# Saturday, 27 March 2010
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I need to take a CSV file of logins with their emails and verify if these logins exist in our Active Directory.  This can be done several different ways including with powershell but for one reason or another I want/need to do it with .Net.

I will be using an open source library called FileHelpers to make the parsing of the CSV file a snap.  I’m going to skip over the code that uses FileHelpers and focus on the AD lookup.  Check out my previous post on FileHelpers to see how easy FileHelpers makes parsing.

I’m going to use the System.DirectoryServices namespace to lookup AD information.

Let’s look at the AD Lookup class I created to compare the login in the CSV file to AD.

using System;
using System.Collections.Generic;
using System.DirectoryServices;

namespace VerifyUsers
{
    public class ADLookup
    {
        private DirectorySearcher _directoryToSearch;

        public ADLookup()
        {
            DirectoryEntry root = new DirectoryEntry("LDAP://rootDSE");
            string rootName = "LDAP://" + root.Properties["defaultNamingContext"].Value.ToString();
            DirectoryEntry searchRoot = new DirectoryEntry(rootName);
            _directoryToSearch = new DirectorySearcher(searchRoot);
            _directoryToSearch.PageSize = 100;
            _directoryToSearch.SearchScope = SearchScope.Subtree;
            _directoryToSearch.PropertiesToLoad.Add("displayName");
        }

        public bool IsUserInAD(string login)
        {
            _directoryToSearch.Filter = string.Format("(&(sAMAccountName={0})(objectClass=Person))", login);
            SearchResultCollection personFound = _directoryToSearch.FindAll();

            return personFound.Count > 0;
        }
    }
}

I’m using the DirectorySearcher class to look in AD for user information.  In the class constructor I setup the connection information to the LDAP store and set some of the basic properties.

The SearchScope property is important to set to what you need.  I set it to Subtree (which is the default) to have search include the base and it’s children.  If for example, your AD environment has subfolders then you want this set in order to search the subfolders.

In the IsUserInAD method call I setup the query to look for the login name better known as the sAMAccountName in LDAP and I only want it to search Person objects.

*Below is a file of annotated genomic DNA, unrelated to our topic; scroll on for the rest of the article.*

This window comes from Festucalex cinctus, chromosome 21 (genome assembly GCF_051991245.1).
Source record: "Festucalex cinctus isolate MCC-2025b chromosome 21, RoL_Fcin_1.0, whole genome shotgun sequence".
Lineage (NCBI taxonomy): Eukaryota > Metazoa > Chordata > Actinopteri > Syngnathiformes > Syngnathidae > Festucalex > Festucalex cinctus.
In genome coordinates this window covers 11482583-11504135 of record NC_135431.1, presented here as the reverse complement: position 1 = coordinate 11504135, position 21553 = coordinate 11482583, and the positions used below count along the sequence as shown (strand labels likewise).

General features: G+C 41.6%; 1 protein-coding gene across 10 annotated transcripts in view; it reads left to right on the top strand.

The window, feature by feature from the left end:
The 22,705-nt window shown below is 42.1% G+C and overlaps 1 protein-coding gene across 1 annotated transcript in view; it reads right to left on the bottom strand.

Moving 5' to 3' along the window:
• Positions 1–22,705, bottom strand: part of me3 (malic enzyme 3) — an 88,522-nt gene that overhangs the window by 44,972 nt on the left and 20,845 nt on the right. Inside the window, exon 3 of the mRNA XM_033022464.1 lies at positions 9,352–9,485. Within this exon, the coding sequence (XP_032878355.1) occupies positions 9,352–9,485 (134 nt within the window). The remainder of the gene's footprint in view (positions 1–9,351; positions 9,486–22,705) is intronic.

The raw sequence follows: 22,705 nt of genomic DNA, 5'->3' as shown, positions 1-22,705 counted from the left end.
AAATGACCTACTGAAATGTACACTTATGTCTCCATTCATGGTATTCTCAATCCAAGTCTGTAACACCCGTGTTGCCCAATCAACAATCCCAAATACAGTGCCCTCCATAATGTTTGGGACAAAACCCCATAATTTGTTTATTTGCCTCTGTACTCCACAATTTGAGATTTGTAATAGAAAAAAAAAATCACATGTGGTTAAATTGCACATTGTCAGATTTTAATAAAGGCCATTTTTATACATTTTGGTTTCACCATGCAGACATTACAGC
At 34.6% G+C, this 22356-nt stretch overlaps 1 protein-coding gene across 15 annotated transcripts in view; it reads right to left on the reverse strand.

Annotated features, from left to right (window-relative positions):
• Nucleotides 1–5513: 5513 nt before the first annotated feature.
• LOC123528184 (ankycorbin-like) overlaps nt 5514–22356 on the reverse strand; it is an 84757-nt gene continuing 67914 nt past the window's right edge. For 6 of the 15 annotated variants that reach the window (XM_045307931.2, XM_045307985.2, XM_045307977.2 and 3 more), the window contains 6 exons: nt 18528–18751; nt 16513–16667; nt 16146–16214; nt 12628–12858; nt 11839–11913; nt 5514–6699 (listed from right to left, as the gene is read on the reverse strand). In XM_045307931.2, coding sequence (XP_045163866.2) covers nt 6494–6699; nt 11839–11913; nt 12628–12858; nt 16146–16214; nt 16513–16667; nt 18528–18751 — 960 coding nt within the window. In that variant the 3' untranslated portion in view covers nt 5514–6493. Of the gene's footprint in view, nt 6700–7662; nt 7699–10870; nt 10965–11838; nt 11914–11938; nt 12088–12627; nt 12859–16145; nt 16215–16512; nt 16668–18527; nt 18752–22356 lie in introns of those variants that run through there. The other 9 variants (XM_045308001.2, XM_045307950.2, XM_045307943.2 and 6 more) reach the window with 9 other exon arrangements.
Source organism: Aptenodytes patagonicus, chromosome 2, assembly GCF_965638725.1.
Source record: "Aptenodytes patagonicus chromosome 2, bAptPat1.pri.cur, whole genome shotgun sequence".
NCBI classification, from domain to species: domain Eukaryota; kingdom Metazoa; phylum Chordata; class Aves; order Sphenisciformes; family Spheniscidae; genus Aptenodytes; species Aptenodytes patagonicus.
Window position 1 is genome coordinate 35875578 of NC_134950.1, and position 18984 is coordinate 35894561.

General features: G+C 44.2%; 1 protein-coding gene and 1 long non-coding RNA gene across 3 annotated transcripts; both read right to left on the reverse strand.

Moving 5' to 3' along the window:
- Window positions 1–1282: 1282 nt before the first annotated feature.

Note – If you are creating your own project you will need to add a reference to System.DirectoryServices.

Now let’s get the code running in a console:

using System;
using System.Collections.Generic;

namespace VerifyUsers
{
    class Program
    {
        static void Main(string[] args)
        {
            Parser userParser = new Parser("Users.csv");
            DisplayUsersNotInAD(userParser.Parse());

            Console.ReadLine();
        }

        static void DisplayUsersNotInAD(User[] list)
        {
            ADLookup lookup = new ADLookup();
            foreach (User u in list)
                if (lookup.IsUserInAD(u.login) == false)
                    Console.WriteLine("{0} was not found in AD.", u.login);
        }
    }
}

First, we parse the CSV file using the FileHelpers library.  Then we iterate over the list and display the entries not found in our directory.

The CSV file I am using has three entries and the first two are bogus accounts that don’t exist in AD.  The third entry does.  If the code works correctly we should only have the first two entries reported as not found.

When you run the code you should see:

image

The last entry, kdog, was found in AD.  We can do whatever we need to with the two entries that aren’t in AD.

Download the C# source or VB Source.

Read my previous post on using the open source FileHelpers library to parse CSV files.

Happy Coding!

Posted 03.27.2010  #    Comments [0]  |